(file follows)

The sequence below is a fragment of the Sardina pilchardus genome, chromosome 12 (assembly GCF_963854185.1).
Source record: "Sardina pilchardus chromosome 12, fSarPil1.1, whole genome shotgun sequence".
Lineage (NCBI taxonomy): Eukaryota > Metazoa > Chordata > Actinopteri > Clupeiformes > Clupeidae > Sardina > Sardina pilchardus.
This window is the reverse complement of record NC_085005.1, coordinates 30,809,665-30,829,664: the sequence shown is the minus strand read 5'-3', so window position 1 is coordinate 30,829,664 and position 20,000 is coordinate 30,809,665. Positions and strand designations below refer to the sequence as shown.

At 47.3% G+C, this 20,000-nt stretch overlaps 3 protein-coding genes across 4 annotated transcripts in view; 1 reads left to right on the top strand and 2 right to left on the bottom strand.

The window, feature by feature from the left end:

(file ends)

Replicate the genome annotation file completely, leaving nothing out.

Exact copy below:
The sequence below is a fragment of the Sardina pilchardus genome, chromosome 12 (assembly GCF_963854185.1).
Source record: "Sardina pilchardus chromosome 12, fSarPil1.1, whole genome shotgun sequence".
Lineage (NCBI taxonomy): Eukaryota > Metazoa > Chordata > Actinopteri > Clupeiformes > Clupeidae > Sardina > Sardina pilchardus.
This window is the reverse complement of record NC_085005.1, coordinates 30,809,665-30,829,664: the sequence shown is the minus strand read 5'-3', so window position 1 is coordinate 30,829,664 and position 20,000 is coordinate 30,809,665. Positions and strand designations below refer to the sequence as shown.

At 47.3% G+C, this 20,000-nt stretch overlaps 3 protein-coding genes across 4 annotated transcripts in view; 1 reads left to right on the top strand and 2 right to left on the bottom strand.

The window, feature by feature from the left end: